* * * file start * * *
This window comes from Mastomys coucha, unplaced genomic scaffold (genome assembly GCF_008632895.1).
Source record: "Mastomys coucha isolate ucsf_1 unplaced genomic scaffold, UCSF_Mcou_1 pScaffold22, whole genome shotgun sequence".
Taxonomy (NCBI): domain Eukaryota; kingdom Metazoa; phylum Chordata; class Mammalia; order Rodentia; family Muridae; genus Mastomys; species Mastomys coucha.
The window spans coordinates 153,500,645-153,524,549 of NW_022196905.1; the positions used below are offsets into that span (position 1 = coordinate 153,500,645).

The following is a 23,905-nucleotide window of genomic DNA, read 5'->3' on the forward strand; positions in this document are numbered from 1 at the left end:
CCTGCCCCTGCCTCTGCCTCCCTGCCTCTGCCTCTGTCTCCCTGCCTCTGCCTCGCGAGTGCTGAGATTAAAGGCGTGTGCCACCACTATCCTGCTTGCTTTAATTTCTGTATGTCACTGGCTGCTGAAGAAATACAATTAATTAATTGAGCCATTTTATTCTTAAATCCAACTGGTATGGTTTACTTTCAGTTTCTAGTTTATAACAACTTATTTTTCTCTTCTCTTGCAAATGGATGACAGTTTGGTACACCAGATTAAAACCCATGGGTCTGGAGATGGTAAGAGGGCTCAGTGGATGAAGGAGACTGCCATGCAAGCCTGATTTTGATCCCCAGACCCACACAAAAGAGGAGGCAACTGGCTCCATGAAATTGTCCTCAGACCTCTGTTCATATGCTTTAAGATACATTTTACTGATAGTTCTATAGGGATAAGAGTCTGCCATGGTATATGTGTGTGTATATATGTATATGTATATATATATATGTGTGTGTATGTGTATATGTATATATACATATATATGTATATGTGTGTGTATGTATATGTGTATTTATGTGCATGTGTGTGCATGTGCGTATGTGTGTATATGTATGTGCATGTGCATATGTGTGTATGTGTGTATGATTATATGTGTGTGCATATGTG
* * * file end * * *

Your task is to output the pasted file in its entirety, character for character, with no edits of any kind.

This window comes from Mastomys coucha, unplaced genomic scaffold (genome assembly GCF_008632895.1).
Source record: "Mastomys coucha isolate ucsf_1 unplaced genomic scaffold, UCSF_Mcou_1 pScaffold22, whole genome shotgun sequence".
Taxonomy (NCBI): domain Eukaryota; kingdom Metazoa; phylum Chordata; class Mammalia; order Rodentia; family Muridae; genus Mastomys; species Mastomys coucha.
The window spans coordinates 153,500,645-153,524,549 of NW_022196905.1; the positions used below are offsets into that span (position 1 = coordinate 153,500,645).

The following is a 23,905-nucleotide window of genomic DNA, read 5'->3' on the forward strand; positions in this document are numbered from 1 at the left end:
CCTGCCCCTGCCTCTGCCTCCCTGCCTCTGCCTCTGTCTCCCTGCCTCTGCCTCGCGAGTGCTGAGATTAAAGGCGTGTGCCACCACTATCCTGCTTGCTTTAATTTCTGTATGTCACTGGCTGCTGAAGAAATACAATTAATTAATTGAGCCATTTTATTCTTAAATCCAACTGGTATGGTTTACTTTCAGTTTCTAGTTTATAACAACTTATTTTTCTCTTCTCTTGCAAATGGATGACAGTTTGGTACACCAGATTAAAACCCATGGGTCTGGAGATGGTAAGAGGGCTCAGTGGATGAAGGAGACTGCCATGCAAGCCTGATTTTGATCCCCAGACCCACACAAAAGAGGAGGCAACTGGCTCCATGAAATTGTCCTCAGACCTCTGTTCATATGCTTTAAGATACATTTTACTGATAGTTCTATAGGGATAAGAGTCTGCCATGGTATATGTGTGTGTATATATGTATATGTATATATATATATGTGTGTGTATGTGTATATGTATATATACATATATATGTATATGTGTGTGTATGTATATGTGTATTTATGTGCATGTGTGTGCATGTGCGTATGTGTGTATATGTATGTGCATGTGCATATGTGTGTATGTGTGTATGATTATATGTGTGTGCATATGTG